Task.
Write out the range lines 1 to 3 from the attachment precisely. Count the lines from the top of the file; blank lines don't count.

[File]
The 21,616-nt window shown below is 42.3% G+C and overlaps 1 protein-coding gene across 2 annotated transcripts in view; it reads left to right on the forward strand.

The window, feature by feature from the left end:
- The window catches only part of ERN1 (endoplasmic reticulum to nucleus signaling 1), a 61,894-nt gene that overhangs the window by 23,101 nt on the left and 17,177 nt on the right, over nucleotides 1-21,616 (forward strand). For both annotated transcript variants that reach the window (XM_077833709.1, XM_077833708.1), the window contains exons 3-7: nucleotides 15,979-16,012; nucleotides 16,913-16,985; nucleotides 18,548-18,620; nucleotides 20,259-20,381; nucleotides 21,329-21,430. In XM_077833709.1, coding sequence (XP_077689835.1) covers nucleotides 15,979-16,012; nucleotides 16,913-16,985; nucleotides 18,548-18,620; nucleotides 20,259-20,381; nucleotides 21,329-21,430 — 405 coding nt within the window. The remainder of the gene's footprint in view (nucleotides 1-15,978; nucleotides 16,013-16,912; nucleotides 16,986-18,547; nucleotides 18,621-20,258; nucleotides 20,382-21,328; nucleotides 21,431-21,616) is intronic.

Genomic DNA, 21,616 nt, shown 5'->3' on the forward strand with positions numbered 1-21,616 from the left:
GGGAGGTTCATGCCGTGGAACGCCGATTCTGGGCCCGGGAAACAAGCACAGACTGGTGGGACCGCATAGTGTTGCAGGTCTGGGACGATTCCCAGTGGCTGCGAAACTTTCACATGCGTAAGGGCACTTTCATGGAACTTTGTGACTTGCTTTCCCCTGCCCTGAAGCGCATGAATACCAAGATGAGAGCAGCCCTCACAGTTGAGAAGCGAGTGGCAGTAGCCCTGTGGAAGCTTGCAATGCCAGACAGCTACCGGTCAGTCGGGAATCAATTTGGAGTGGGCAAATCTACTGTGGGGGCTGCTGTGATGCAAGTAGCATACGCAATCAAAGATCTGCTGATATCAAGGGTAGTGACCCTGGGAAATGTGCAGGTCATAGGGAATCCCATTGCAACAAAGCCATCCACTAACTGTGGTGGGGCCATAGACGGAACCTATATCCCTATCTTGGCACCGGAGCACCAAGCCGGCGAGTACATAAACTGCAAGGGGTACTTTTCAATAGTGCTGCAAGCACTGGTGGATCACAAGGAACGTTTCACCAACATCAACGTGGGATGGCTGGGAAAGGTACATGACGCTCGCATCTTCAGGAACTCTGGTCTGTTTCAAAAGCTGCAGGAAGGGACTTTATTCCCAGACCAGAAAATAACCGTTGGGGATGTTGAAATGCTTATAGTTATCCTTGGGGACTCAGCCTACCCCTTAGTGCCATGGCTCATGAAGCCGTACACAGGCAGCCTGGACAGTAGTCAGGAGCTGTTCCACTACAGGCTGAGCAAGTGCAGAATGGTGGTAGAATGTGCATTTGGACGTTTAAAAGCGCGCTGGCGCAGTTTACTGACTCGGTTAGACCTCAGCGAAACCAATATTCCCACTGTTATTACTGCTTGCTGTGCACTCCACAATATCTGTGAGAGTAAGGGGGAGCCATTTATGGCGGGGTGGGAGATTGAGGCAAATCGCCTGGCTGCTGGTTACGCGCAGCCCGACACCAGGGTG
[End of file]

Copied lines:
The 21,616-nt window shown below is 42.3% G+C and overlaps 1 protein-coding gene across 2 annotated transcripts in view; it reads left to right on the forward strand.

The window, feature by feature from the left end:
- The window catches only part of ERN1 (endoplasmic reticulum to nucleus signaling 1), a 61,894-nt gene that overhangs the window by 23,101 nt on the left and 17,177 nt on the right, over nucleotides 1-21,616 (forward strand). For both annotated transcript variants that reach the window (XM_077833709.1, XM_077833708.1), the window contains exons 3-7: nucleotides 15,979-16,012; nucleotides 16,913-16,985; nucleotides 18,548-18,620; nucleotides 20,259-20,381; nucleotides 21,329-21,430. In XM_077833709.1, coding sequence (XP_077689835.1) covers nucleotides 15,979-16,012; nucleotides 16,913-16,985; nucleotides 18,548-18,620; nucleotides 20,259-20,381; nucleotides 21,329-21,430 — 405 coding nt within the window. The remainder of the gene's footprint in view (nucleotides 1-15,978; nucleotides 16,013-16,912; nucleotides 16,986-18,547; nucleotides 18,621-20,258; nucleotides 20,382-21,328; nucleotides 21,431-21,616) is intronic.